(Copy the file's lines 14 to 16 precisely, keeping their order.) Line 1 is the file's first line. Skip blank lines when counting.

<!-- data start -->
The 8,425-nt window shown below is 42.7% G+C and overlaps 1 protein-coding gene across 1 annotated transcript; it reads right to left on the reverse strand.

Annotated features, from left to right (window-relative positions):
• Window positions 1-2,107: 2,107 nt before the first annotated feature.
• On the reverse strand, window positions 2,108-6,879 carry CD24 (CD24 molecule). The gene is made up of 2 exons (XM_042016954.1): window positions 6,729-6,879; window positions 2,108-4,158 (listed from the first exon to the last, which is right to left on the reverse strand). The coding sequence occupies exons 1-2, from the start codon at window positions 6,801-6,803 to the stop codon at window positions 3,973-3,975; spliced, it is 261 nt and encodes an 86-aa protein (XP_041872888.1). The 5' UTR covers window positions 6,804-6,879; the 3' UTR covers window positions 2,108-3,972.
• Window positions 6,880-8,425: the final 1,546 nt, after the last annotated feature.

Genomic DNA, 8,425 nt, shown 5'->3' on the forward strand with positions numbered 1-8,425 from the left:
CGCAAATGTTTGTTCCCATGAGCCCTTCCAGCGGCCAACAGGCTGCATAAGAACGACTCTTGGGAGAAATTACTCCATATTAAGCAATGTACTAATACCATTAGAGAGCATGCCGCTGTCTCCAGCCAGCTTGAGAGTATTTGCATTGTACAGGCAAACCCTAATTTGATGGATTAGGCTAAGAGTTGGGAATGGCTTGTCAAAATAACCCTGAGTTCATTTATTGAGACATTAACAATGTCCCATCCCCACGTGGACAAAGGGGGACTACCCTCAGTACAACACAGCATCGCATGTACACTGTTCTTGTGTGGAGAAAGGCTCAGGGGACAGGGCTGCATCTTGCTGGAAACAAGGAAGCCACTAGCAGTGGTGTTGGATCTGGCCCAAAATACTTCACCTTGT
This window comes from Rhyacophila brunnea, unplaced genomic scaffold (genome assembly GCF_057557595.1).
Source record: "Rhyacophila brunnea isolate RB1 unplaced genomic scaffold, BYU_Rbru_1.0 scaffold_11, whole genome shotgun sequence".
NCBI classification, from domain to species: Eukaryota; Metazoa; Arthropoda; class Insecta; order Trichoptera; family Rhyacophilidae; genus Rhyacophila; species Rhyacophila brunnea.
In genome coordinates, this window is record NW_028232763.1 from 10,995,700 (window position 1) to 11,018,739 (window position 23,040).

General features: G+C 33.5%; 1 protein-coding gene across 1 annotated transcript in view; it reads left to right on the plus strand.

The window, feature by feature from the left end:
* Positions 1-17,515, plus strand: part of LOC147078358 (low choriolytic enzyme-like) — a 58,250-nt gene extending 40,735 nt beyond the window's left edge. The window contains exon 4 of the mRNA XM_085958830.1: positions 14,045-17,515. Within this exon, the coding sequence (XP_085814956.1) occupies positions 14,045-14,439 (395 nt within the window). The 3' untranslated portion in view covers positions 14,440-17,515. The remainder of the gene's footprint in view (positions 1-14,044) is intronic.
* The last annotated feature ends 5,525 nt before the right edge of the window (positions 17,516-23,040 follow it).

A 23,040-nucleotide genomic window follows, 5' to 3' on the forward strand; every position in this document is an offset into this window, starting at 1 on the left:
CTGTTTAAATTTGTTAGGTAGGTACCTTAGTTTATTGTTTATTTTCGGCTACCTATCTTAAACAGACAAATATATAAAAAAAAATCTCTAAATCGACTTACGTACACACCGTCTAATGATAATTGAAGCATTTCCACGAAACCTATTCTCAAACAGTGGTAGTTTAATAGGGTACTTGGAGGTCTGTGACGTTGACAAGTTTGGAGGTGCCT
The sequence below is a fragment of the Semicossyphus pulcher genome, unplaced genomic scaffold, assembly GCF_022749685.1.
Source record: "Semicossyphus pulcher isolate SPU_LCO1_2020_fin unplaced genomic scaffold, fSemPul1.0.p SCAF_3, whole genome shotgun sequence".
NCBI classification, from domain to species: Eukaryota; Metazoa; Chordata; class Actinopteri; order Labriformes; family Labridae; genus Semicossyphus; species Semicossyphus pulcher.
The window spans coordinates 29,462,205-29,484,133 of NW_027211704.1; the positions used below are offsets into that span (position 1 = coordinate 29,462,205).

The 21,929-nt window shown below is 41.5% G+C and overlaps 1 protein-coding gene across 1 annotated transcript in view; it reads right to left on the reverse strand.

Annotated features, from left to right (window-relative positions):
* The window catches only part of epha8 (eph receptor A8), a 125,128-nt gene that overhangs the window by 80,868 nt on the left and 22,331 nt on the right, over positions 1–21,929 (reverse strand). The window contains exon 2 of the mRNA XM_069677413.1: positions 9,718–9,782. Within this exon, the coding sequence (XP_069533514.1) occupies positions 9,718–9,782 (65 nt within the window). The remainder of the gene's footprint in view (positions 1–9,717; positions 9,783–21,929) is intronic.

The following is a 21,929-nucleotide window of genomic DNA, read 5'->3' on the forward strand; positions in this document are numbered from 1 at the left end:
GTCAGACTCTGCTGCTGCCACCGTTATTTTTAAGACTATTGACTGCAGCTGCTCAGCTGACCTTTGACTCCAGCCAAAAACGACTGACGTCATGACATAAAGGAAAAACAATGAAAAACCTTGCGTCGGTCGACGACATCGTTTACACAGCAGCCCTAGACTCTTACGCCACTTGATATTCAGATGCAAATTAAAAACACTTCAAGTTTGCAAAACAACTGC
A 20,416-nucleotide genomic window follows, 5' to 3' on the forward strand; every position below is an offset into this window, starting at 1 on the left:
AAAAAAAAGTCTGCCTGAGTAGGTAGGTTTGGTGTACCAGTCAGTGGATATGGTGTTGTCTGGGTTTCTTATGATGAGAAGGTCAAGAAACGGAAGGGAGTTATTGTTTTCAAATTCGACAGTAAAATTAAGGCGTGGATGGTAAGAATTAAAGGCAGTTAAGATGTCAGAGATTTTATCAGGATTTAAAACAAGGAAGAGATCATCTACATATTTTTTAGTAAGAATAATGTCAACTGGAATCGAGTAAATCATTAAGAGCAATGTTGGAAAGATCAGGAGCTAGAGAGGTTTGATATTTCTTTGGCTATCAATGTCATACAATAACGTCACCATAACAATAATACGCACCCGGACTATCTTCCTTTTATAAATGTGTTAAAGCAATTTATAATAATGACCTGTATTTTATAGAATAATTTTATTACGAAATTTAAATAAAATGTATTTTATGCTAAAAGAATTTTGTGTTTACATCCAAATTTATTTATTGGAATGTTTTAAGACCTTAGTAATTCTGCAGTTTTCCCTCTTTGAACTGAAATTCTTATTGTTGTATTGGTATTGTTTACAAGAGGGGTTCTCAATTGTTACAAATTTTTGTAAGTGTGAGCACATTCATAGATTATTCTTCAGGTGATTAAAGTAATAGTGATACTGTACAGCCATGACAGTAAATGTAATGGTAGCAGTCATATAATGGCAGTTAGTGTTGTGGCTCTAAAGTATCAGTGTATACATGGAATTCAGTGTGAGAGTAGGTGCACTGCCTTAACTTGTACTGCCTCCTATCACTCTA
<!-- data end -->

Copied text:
* Positions 1-17,515, plus strand: part of LOC147078358 (low choriolytic enzyme-like) — a 58,250-nt gene extending 40,735 nt beyond the window's left edge. The window contains exon 4 of the mRNA XM_085958830.1: positions 14,045-17,515. Within this exon, the coding sequence (XP_085814956.1) occupies positions 14,045-14,439 (395 nt within the window). The 3' untranslated portion in view covers positions 14,440-17,515. The remainder of the gene's footprint in view (positions 1-14,044) is intronic.
* The last annotated feature ends 5,525 nt before the right edge of the window (positions 17,516-23,040 follow it).

A 23,040-nucleotide genomic window follows, 5' to 3' on the forward strand; every position in this document is an offset into this window, starting at 1 on the left: